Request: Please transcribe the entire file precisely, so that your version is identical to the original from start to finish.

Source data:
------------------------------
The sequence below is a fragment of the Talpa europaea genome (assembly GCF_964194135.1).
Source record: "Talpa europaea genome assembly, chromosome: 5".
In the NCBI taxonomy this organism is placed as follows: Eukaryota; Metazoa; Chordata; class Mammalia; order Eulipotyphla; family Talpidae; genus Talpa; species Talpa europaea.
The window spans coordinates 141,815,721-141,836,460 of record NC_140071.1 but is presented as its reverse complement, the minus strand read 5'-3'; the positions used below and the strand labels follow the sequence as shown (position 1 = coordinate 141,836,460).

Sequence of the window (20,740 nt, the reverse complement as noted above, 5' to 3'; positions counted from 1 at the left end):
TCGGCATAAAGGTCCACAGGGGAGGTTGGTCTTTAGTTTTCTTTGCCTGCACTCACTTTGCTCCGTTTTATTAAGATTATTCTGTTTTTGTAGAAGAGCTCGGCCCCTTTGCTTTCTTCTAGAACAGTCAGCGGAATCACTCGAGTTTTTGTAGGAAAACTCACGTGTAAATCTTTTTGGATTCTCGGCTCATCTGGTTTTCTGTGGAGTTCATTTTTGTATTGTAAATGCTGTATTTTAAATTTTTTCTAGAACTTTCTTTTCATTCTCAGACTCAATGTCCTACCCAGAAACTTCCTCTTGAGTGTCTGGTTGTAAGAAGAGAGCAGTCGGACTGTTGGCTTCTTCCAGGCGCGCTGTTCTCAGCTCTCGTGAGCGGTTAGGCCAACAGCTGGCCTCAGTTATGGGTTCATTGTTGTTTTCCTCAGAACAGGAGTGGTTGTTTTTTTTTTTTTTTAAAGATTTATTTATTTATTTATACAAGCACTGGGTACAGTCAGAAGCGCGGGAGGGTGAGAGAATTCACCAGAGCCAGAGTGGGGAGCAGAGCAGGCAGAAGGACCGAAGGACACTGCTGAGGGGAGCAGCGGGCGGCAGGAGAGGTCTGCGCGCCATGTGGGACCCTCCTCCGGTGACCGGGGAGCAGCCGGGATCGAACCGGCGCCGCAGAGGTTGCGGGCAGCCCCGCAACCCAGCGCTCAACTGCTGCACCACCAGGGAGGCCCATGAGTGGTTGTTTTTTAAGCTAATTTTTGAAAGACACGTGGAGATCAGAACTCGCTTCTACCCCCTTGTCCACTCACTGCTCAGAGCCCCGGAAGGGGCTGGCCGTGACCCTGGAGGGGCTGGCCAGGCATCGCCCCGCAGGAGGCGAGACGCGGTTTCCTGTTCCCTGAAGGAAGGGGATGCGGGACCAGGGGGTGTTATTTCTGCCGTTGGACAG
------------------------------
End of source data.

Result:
The sequence below is a fragment of the Talpa europaea genome (assembly GCF_964194135.1).
Source record: "Talpa europaea genome assembly, chromosome: 5".
In the NCBI taxonomy this organism is placed as follows: Eukaryota; Metazoa; Chordata; class Mammalia; order Eulipotyphla; family Talpidae; genus Talpa; species Talpa europaea.
The window spans coordinates 141,815,721-141,836,460 of record NC_140071.1 but is presented as its reverse complement, the minus strand read 5'-3'; the positions used below and the strand labels follow the sequence as shown (position 1 = coordinate 141,836,460).

Sequence of the window (20,740 nt, the reverse complement as noted above, 5' to 3'; positions counted from 1 at the left end):
TCGGCATAAAGGTCCACAGGGGAGGTTGGTCTTTAGTTTTCTTTGCCTGCACTCACTTTGCTCCGTTTTATTAAGATTATTCTGTTTTTGTAGAAGAGCTCGGCCCCTTTGCTTTCTTCTAGAACAGTCAGCGGAATCACTCGAGTTTTTGTAGGAAAACTCACGTGTAAATCTTTTTGGATTCTCGGCTCATCTGGTTTTCTGTGGAGTTCATTTTTGTATTGTAAATGCTGTATTTTAAATTTTTTCTAGAACTTTCTTTTCATTCTCAGACTCAATGTCCTACCCAGAAACTTCCTCTTGAGTGTCTGGTTGTAAGAAGAGAGCAGTCGGACTGTTGGCTTCTTCCAGGCGCGCTGTTCTCAGCTCTCGTGAGCGGTTAGGCCAACAGCTGGCCTCAGTTATGGGTTCATTGTTGTTTTCCTCAGAACAGGAGTGGTTGTTTTTTTTTTTTTTTAAAGATTTATTTATTTATTTATACAAGCACTGGGTACAGTCAGAAGCGCGGGAGGGTGAGAGAATTCACCAGAGCCAGAGTGGGGAGCAGAGCAGGCAGAAGGACCGAAGGACACTGCTGAGGGGAGCAGCGGGCGGCAGGAGAGGTCTGCGCGCCATGTGGGACCCTCCTCCGGTGACCGGGGAGCAGCCGGGATCGAACCGGCGCCGCAGAGGTTGCGGGCAGCCCCGCAACCCAGCGCTCAACTGCTGCACCACCAGGGAGGCCCATGAGTGGTTGTTTTTTAAGCTAATTTTTGAAAGACACGTGGAGATCAGAACTCGCTTCTACCCCCTTGTCCACTCACTGCTCAGAGCCCCGGAAGGGGCTGGCCGTGACCCTGGAGGGGCTGGCCAGGCATCGCCCCGCAGGAGGCGAGACGCGGTTTCCTGTTCCCTGAAGGAAGGGGATGCGGGACCAGGGGGTGTTATTTCTGCCGTTGGACAG